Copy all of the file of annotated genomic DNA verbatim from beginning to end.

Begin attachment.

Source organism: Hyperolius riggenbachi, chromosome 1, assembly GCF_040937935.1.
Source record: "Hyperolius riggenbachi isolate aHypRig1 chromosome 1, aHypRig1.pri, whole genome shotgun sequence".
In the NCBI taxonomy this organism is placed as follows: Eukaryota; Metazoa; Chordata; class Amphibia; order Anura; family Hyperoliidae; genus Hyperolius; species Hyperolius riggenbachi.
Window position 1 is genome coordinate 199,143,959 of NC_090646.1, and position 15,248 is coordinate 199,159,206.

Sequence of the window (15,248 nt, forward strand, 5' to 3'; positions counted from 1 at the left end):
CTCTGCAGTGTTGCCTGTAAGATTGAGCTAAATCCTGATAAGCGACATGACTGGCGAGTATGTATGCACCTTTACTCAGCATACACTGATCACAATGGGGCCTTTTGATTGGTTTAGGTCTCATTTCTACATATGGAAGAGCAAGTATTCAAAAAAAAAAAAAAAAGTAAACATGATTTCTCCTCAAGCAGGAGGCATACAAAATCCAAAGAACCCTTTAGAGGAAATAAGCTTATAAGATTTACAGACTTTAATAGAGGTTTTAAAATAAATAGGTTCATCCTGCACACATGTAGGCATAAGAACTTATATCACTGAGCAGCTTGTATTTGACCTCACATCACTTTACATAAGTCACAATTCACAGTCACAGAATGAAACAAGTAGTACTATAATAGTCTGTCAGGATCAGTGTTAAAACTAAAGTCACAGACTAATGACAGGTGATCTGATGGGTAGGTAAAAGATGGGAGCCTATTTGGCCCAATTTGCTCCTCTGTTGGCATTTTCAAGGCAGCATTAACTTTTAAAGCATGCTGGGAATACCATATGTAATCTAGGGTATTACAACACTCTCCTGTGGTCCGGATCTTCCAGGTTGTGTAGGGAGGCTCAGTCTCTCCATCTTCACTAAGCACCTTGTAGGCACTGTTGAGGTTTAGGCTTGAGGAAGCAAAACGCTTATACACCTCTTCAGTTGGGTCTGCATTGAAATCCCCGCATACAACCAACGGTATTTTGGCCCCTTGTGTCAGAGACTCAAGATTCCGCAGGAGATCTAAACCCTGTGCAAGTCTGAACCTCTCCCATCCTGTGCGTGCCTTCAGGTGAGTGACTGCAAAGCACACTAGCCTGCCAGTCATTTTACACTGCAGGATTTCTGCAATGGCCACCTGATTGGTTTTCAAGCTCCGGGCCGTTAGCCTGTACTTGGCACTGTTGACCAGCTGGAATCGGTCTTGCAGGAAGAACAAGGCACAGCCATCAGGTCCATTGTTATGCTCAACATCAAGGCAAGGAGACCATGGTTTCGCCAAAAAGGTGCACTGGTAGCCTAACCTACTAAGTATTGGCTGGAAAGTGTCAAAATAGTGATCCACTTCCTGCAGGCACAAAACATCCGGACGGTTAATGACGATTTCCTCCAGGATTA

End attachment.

Source organism: Hyperolius riggenbachi, chromosome 1, assembly GCF_040937935.1.
Source record: "Hyperolius riggenbachi isolate aHypRig1 chromosome 1, aHypRig1.pri, whole genome shotgun sequence".
In the NCBI taxonomy this organism is placed as follows: Eukaryota; Metazoa; Chordata; class Amphibia; order Anura; family Hyperoliidae; genus Hyperolius; species Hyperolius riggenbachi.
Window position 1 is genome coordinate 199,143,959 of NC_090646.1, and position 15,248 is coordinate 199,159,206.

Sequence of the window (15,248 nt, forward strand, 5' to 3'; positions counted from 1 at the left end):
CTCTGCAGTGTTGCCTGTAAGATTGAGCTAAATCCTGATAAGCGACATGACTGGCGAGTATGTATGCACCTTTACTCAGCATACACTGATCACAATGGGGCCTTTTGATTGGTTTAGGTCTCATTTCTACATATGGAAGAGCAAGTATTCAAAAAAAAAAAAAAAAGTAAACATGATTTCTCCTCAAGCAGGAGGCATACAAAATCCAAAGAACCCTTTAGAGGAAATAAGCTTATAAGATTTACAGACTTTAATAGAGGTTTTAAAATAAATAGGTTCATCCTGCACACATGTAGGCATAAGAACTTATATCACTGAGCAGCTTGTATTTGACCTCACATCACTTTACATAAGTCACAATTCACAGTCACAGAATGAAACAAGTAGTACTATAATAGTCTGTCAGGATCAGTGTTAAAACTAAAGTCACAGACTAATGACAGGTGATCTGATGGGTAGGTAAAAGATGGGAGCCTATTTGGCCCAATTTGCTCCTCTGTTGGCATTTTCAAGGCAGCATTAACTTTTAAAGCATGCTGGGAATACCATATGTAATCTAGGGTATTACAACACTCTCCTGTGGTCCGGATCTTCCAGGTTGTGTAGGGAGGCTCAGTCTCTCCATCTTCACTAAGCACCTTGTAGGCACTGTTGAGGTTTAGGCTTGAGGAAGCAAAACGCTTATACACCTCTTCAGTTGGGTCTGCATTGAAATCCCCGCATACAACCAACGGTATTTTGGCCCCTTGTGTCAGAGACTCAAGATTCCGCAGGAGATCTAAACCCTGTGCAAGTCTGAACCTCTCCCATCCTGTGCGTGCCTTCAGGTGAGTGACTGCAAAGCACACTAGCCTGCCAGTCATTTTACACTGCAGGATTTCTGCAATGGCCACCTGATTGGTTTTCAAGCTCCGGGCCGTTAGCCTGTACTTGGCACTGTTGACCAGCTGGAATCGGTCTTGCAGGAAGAACAAGGCACAGCCATCAGGTCCATTGTTATGCTCAACATCAAGGCAAGGAGACCATGGTTTCGCCAAAAAGGTGCACTGGTAGCCTAACCTACTAAGTATTGGCTGGAAAGTGTCAAAATAGTGATCCACTTCCTGCAGGCACAAAACATCCGGACGGTTAATGACGATTTCCTCCAGGATTA